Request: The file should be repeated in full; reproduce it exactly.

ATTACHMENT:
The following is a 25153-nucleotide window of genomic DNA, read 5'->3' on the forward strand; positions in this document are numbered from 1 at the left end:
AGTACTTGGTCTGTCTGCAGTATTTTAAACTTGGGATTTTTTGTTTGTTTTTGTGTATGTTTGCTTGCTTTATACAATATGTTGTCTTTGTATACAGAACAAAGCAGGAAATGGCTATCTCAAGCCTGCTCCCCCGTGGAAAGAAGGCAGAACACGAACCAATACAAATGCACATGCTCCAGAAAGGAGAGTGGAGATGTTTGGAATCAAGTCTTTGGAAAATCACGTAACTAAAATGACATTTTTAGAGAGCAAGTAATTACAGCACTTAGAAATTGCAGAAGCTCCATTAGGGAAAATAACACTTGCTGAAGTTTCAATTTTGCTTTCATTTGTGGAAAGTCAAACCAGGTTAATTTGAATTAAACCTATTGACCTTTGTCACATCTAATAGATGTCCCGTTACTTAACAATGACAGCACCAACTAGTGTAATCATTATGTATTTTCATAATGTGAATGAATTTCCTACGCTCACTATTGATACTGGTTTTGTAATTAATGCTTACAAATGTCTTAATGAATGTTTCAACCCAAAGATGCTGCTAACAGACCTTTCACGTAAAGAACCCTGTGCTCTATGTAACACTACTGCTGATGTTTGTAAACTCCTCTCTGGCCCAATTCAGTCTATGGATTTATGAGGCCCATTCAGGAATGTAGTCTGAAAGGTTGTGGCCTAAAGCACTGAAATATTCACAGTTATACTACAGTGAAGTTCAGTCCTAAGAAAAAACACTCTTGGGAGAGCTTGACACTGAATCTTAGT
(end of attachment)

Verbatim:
The following is a 25153-nucleotide window of genomic DNA, read 5'->3' on the forward strand; positions in this document are numbered from 1 at the left end:
AGTACTTGGTCTGTCTGCAGTATTTTAAACTTGGGATTTTTTGTTTGTTTTTGTGTATGTTTGCTTGCTTTATACAATATGTTGTCTTTGTATACAGAACAAAGCAGGAAATGGCTATCTCAAGCCTGCTCCCCCGTGGAAAGAAGGCAGAACACGAACCAATACAAATGCACATGCTCCAGAAAGGAGAGTGGAGATGTTTGGAATCAAGTCTTTGGAAAATCACGTAACTAAAATGACATTTTTAGAGAGCAAGTAATTACAGCACTTAGAAATTGCAGAAGCTCCATTAGGGAAAATAACACTTGCTGAAGTTTCAATTTTGCTTTCATTTGTGGAAAGTCAAACCAGGTTAATTTGAATTAAACCTATTGACCTTTGTCACATCTAATAGATGTCCCGTTACTTAACAATGACAGCACCAACTAGTGTAATCATTATGTATTTTCATAATGTGAATGAATTTCCTACGCTCACTATTGATACTGGTTTTGTAATTAATGCTTACAAATGTCTTAATGAATGTTTCAACCCAAAGATGCTGCTAACAGACCTTTCACGTAAAGAACCCTGTGCTCTATGTAACACTACTGCTGATGTTTGTAAACTCCTCTCTGGCCCAATTCAGTCTATGGATTTATGAGGCCCATTCAGGAATGTAGTCTGAAAGGTTGTGGCCTAAAGCACTGAAATATTCACAGTTATACTACAGTGAAGTTCAGTCCTAAGAAAAAACACTCTTGGGAGAGCTTGACACTGAATCTTAGT